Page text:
In my own life as an academic, I have known my share of Fitgers. They are pompous, self-centered, and not very nice. The (mostly unacknowledged) privilege they enjoy is matched only by the degree to which they feel persecuted and powerless. It is a potent brew. In Dear Committee Members, Julie Shumacher has captured them in all their delicious irony. I see it as a cautionary tale: there but through compassion, love, and hopefully humility go I.
The Maxie family is English, landed, and cash-poor. The son works as a doctor in London. The daughter is divorced and living at home with her mother. Together with a long-faithful servant, they can barely keep up the house and nurse the invalid father, near death. When they hire an unwed mother with an infant son and some attitude above her station, it’s not hard to see who will die. Who did it is another story.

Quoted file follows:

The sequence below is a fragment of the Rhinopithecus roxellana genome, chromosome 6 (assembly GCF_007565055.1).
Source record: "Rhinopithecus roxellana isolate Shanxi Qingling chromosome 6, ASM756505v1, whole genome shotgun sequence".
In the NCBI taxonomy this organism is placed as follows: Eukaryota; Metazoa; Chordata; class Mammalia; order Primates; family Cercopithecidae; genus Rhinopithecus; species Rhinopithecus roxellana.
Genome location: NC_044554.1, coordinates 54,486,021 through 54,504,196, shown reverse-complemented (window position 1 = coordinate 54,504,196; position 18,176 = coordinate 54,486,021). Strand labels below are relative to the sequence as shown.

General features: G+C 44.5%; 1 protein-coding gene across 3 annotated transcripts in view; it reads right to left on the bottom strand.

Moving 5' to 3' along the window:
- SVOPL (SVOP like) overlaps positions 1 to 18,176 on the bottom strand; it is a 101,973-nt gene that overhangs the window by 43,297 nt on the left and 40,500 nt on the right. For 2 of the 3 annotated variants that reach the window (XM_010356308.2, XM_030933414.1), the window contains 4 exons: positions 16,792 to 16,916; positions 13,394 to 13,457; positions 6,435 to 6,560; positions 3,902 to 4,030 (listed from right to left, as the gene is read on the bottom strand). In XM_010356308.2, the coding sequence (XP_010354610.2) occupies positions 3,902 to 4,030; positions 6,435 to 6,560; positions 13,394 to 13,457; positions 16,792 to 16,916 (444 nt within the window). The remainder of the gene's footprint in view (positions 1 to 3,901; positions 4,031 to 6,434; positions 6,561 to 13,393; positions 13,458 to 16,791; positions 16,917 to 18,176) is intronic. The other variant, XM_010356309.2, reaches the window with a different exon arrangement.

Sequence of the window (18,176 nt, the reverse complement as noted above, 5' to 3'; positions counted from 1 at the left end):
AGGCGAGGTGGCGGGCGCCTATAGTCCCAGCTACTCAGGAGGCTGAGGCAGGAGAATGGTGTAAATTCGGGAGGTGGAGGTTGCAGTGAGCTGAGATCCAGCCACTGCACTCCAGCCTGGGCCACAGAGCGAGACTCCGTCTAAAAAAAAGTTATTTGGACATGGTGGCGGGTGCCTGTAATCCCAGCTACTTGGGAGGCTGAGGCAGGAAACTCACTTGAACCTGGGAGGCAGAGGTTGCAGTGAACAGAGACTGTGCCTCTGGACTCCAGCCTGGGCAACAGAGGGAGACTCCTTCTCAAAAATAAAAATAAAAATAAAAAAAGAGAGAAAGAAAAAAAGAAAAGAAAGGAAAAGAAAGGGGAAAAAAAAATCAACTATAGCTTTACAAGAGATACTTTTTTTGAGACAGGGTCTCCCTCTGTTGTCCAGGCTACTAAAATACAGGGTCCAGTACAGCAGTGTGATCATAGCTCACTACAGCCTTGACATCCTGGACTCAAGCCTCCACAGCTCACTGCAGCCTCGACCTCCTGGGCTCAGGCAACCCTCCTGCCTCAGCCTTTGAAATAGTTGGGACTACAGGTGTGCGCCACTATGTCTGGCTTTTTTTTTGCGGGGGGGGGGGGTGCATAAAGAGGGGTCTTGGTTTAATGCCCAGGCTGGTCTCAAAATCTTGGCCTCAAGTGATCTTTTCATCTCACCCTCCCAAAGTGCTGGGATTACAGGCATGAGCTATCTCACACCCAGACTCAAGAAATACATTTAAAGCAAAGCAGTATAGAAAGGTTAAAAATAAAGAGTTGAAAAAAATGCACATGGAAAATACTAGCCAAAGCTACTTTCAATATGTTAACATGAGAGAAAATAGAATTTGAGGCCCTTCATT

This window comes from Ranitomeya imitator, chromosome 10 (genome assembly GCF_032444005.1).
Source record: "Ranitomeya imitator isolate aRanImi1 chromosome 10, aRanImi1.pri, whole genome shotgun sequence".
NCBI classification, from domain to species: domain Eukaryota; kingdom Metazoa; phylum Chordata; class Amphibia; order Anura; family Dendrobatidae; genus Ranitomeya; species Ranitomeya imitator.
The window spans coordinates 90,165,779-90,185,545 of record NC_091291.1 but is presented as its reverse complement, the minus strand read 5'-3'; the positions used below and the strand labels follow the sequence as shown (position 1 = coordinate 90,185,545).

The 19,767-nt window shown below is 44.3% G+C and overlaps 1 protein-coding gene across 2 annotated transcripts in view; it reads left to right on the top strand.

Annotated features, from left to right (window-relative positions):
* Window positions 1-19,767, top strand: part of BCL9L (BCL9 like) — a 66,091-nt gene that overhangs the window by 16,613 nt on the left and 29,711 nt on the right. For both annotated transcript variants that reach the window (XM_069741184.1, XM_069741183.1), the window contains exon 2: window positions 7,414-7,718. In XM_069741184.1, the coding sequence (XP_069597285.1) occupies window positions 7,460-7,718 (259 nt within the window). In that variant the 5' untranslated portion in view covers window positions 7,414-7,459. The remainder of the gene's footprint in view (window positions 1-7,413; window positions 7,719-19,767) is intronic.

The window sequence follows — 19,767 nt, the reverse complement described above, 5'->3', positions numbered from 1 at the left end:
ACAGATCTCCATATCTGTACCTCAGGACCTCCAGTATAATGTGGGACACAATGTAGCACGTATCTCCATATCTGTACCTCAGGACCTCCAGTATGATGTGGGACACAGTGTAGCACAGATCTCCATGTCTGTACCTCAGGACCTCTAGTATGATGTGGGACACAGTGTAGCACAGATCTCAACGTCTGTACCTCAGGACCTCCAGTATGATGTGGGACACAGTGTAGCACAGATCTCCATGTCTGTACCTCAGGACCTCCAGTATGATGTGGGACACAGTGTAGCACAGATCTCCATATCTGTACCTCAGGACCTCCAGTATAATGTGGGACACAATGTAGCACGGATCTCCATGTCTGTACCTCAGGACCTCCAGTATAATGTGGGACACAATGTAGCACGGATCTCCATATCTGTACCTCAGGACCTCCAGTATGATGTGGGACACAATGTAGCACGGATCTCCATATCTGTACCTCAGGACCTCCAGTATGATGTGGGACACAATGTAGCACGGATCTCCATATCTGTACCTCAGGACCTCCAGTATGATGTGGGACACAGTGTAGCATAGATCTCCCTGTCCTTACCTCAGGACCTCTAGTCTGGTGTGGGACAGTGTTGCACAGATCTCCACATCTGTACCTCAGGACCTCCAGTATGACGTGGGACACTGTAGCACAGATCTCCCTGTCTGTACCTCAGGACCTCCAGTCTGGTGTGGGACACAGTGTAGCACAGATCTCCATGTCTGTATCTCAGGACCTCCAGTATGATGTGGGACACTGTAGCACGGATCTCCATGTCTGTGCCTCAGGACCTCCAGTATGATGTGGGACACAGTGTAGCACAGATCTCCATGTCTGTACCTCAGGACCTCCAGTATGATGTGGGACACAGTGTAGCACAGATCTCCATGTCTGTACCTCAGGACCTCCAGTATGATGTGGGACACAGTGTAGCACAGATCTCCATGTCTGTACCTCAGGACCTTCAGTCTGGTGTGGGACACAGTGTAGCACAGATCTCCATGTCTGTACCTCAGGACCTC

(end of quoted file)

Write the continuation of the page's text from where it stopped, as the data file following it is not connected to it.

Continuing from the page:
With more red herrings than a fish market and P. D. James’ cheeky, understated prose, it’s a pleasure to read. If, in the end, she implies that the victim is to blame, I put that down to a previous generation’s sensibility (the novel was published in 1962) and the class differences that so often pervade English literature. If you like British mystery shows like Father Brown or Midsomer Murders, you’ll enjoy the book.
Katherine Dunn reportedly said, “All the time I was working on Geek Love, it was like my own private autism.” If so, Dunn’s interior life is subtle and complex and a little creepy. She sees under the simulacrum of “norm” family life that we present publicly to another world of secrecy, manipulation, and pain.